Tuesday, September 07, 2010

Rees’s orientation, Tuesday, 7 September, 2010

So we’re walking to Rees’s orientation and I remember that this is not an American School event, that this is a CSI event, probably in French and probably for the whole incoming 4ème étage (8th grade). It also occurs to me that parents weren’t exactly invited. I remind Rees of this, and as we approach, despite the strike, we see there are hundreds of 13year olds gathered outside the gates to the school. It’s on.

The kids are all in little groups and every now and then a girl will arrive and squeal as she sees her friends for the first time since the summer break. Rees and I joke about this a little bit, how it is just like at his school back home and he can imagine certain girls he knows doing exactly the same thing. And then we imitate the boys, “hey,” “hey,” trying to be all cool and low key.

So anyway, there are no parents anywhere and it is clear that I am really not someone to be seen with. We scope it out a bit and don’t see anyone we recognize from the American school. We are, unfortunately, about 15 mins early, so we head to our post across the road that we used the last time we were early.

So we sit. Kadin is all settled, now it is Rees's turn. My stomach is a bit fluttery, I can only imagine that Rees’s must be tying itself in knots. I mean hundreds of 13 year olds is intimidating in any language.

5 minutes pass, 10. We talk a little bit about the plan.

Pretty soon, the gates are going to open and the kids are going to go through into the courtyard. Rees is going to go with them. He has his carnet, but his picture and schedule are not on it. We are not sure what he needs to do to get through the gates today.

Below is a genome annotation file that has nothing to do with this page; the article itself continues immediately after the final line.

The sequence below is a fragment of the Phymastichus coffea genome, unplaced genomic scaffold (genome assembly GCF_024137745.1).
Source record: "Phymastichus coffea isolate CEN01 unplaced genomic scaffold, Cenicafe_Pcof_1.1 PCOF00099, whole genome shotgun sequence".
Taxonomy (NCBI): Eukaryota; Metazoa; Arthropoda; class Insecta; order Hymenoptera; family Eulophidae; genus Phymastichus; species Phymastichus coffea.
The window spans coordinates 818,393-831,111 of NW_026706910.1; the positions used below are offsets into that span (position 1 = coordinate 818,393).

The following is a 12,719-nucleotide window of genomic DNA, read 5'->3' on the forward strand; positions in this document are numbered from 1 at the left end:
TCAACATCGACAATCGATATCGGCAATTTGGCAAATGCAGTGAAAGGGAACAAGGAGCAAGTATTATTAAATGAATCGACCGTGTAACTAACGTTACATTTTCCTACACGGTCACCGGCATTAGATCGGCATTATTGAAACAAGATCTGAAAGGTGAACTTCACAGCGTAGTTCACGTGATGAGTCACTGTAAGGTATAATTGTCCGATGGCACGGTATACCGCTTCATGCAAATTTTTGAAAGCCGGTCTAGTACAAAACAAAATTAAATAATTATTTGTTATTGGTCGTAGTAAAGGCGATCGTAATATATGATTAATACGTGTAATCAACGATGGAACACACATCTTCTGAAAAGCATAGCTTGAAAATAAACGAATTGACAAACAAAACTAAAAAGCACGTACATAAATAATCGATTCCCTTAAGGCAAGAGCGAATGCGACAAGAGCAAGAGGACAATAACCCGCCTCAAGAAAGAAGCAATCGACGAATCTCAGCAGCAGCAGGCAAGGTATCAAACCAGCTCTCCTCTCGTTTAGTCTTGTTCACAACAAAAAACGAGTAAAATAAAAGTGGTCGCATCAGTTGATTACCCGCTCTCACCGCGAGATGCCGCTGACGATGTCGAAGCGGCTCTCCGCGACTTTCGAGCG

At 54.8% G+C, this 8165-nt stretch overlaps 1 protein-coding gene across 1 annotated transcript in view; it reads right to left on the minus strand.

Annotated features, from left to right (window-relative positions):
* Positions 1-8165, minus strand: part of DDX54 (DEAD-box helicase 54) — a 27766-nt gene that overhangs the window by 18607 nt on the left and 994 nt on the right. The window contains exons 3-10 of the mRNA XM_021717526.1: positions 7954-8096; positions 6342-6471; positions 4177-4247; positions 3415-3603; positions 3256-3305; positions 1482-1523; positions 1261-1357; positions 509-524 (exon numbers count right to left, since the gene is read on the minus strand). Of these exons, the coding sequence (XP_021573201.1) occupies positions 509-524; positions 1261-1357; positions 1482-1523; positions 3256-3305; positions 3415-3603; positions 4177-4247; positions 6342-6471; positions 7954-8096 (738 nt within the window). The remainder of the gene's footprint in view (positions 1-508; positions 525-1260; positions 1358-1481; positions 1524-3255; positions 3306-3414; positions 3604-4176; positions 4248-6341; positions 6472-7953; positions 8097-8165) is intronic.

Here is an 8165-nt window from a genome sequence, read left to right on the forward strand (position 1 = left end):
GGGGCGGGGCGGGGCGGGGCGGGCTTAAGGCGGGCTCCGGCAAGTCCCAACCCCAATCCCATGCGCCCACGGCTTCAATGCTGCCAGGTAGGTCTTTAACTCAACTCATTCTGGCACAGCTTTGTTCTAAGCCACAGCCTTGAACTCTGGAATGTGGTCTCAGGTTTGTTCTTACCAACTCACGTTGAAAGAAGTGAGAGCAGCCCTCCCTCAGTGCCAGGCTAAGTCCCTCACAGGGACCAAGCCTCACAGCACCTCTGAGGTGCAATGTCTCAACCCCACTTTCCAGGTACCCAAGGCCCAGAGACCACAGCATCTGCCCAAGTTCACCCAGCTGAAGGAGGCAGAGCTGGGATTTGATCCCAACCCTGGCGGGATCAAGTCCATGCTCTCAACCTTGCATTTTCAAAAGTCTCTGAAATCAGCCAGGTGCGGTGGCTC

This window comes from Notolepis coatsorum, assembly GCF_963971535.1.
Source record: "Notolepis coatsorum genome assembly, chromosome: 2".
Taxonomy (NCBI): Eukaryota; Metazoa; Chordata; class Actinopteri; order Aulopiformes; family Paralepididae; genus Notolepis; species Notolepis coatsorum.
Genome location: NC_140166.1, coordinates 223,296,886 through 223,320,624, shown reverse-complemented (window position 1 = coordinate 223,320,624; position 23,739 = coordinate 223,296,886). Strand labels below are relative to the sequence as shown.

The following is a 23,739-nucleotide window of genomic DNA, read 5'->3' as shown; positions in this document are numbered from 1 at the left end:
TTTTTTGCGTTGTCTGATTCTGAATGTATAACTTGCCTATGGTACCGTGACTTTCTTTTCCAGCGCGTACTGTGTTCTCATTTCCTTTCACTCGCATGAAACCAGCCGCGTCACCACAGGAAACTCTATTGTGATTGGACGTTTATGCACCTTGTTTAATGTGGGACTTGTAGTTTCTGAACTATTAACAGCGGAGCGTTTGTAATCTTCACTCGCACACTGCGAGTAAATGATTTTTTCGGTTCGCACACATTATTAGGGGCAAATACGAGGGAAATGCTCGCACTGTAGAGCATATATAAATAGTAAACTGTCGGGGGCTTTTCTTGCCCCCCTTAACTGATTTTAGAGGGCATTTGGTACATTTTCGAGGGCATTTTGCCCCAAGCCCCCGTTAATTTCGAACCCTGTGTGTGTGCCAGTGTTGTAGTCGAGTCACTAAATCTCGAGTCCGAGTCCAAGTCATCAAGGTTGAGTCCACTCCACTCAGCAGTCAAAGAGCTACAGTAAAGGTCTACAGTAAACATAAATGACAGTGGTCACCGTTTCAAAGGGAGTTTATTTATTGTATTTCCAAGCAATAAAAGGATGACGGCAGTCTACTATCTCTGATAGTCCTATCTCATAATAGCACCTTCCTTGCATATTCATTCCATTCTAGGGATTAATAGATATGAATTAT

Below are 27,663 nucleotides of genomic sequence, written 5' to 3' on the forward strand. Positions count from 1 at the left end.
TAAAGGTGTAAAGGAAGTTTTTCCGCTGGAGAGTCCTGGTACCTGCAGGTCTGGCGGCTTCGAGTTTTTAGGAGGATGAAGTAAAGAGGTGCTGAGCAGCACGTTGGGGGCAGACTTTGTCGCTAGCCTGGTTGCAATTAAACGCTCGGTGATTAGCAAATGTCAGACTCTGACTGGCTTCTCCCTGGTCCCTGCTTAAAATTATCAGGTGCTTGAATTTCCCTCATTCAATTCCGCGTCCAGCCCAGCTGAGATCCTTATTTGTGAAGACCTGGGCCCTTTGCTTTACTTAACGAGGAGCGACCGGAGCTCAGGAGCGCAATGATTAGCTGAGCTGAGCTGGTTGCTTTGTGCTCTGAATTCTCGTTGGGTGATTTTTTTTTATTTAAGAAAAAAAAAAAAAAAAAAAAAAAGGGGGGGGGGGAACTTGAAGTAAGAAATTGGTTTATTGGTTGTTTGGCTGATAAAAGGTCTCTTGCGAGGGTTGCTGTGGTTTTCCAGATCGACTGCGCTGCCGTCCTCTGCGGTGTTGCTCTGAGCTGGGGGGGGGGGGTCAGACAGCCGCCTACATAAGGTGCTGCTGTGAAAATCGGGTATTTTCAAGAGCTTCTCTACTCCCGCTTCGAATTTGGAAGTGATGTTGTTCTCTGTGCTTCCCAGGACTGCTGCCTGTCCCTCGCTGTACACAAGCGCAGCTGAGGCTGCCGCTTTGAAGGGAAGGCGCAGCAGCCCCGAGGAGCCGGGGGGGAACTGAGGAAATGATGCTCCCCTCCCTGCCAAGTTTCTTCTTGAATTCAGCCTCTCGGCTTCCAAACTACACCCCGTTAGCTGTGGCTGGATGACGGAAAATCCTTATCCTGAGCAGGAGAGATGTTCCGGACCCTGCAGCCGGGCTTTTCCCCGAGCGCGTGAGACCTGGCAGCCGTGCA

And then, once through the gates, what next? There will probably be some sort of announcement—in French. Will he understand it? Since we did have a meeting last week with the American school, he has met the head, the administrator, the math teacher, and the French teacher. That would be 4 people he might recognize. The meeting last week was only for new students and out of the 6 grades there were only maybe 1 or 2 in Rees’s class and we can’t remember who they were.

I have an insurance form to drop off at the office. I need to go through the glass doors, not the gate. So that is our plan. I will nonchalantly walk through the glass doors and he will independently walk through the gate. He will look for someone he recognizes and hope for the best. I will be nearby, and he knows where I am going.

The gates open and we walk independently across the street and into the school through our respective entrances.

I find the office of the head of the school and give her my form. I tell her I just dropped Rees off and she confirms that that is fine. I confirm that the orientation ends at 5pm (three hours later) and she says it does. I haven’t really made plans to meet Rees after, but whatever, we’ll figure it out at the time I guess. If he doesn’t know the way home, he’ll look for us.

So as I leave the school I see all the students are going in in little groups led by teachers. Somehow they got organized and found their places. I look for Rees, but I don’t see him. I guess that is a good sign? Then, when I am outside the gates I see a group of students from the American school led by the administrator I recognize. I see Rees and he is talking animatedly to another boy. He is not that far away, so I call out, “See you at 5!” He doesn’t hear me. I think maybe I should call again just to make sure he knows the plan, but then think better of it. He’s made a friend already. He’s doing fine. Go Rees!

And three hours later I go to pick up Kadin at Carina's while Greg goes to meet Rees, then Kadin and I walk over towards Rees’s school. And there they are, on their way home and Rees has a spring in his step and all is well. He has a draft of his schedule and is looking forward to starting school on Thursday. Of course, he failed to mention to anyone at the school that his draft schedule and everything else he saw had him down as Rees TRUCKER. Too funny.

Wow, that couldn't have been easy. I am so proud of him.

2 comments:

Dais said...

GO REES!!!!!

Lisa said...

Whew!